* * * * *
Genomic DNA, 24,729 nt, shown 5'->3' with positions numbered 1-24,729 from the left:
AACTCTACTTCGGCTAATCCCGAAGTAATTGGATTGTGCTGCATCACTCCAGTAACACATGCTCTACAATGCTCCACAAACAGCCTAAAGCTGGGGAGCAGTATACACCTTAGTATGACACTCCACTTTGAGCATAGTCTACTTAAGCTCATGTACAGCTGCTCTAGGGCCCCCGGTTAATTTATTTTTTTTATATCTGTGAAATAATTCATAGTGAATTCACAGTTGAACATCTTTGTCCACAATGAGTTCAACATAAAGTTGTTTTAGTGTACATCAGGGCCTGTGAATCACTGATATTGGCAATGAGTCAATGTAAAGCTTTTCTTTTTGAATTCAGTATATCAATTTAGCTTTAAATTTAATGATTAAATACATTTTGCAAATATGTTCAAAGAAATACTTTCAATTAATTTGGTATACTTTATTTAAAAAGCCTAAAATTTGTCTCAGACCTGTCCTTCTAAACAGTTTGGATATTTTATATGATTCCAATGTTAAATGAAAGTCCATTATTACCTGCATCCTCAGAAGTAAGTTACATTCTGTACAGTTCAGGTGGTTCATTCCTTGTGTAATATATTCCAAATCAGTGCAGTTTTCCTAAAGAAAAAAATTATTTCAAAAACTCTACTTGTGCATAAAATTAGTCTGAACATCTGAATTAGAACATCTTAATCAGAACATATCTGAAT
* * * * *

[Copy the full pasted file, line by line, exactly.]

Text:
Genomic DNA, 24,729 nt, shown 5'->3' with positions numbered 1-24,729 from the left:
AACTCTACTTCGGCTAATCCCGAAGTAATTGGATTGTGCTGCATCACTCCAGTAACACATGCTCTACAATGCTCCACAAACAGCCTAAAGCTGGGGAGCAGTATACACCTTAGTATGACACTCCACTTTGAGCATAGTCTACTTAAGCTCATGTACAGCTGCTCTAGGGCCCCCGGTTAATTTATTTTTTTTATATCTGTGAAATAATTCATAGTGAATTCACAGTTGAACATCTTTGTCCACAATGAGTTCAACATAAAGTTGTTTTAGTGTACATCAGGGCCTGTGAATCACTGATATTGGCAATGAGTCAATGTAAAGCTTTTCTTTTTGAATTCAGTATATCAATTTAGCTTTAAATTTAATGATTAAATACATTTTGCAAATATGTTCAAAGAAATACTTTCAATTAATTTGGTATACTTTATTTAAAAAGCCTAAAATTTGTCTCAGACCTGTCCTTCTAAACAGTTTGGATATTTTATATGATTCCAATGTTAAATGAAAGTCCATTATTACCTGCATCCTCAGAAGTAAGTTACATTCTGTACAGTTCAGGTGGTTCATTCCTTGTGTAATATATTCCAAATCAGTGCAGTTTTCCTAAAGAAAAAAATTATTTCAAAAACTCTACTTGTGCATAAAATTAGTCTGAACATCTGAATTAGAACATCTTAATCAGAACATATCTGAAT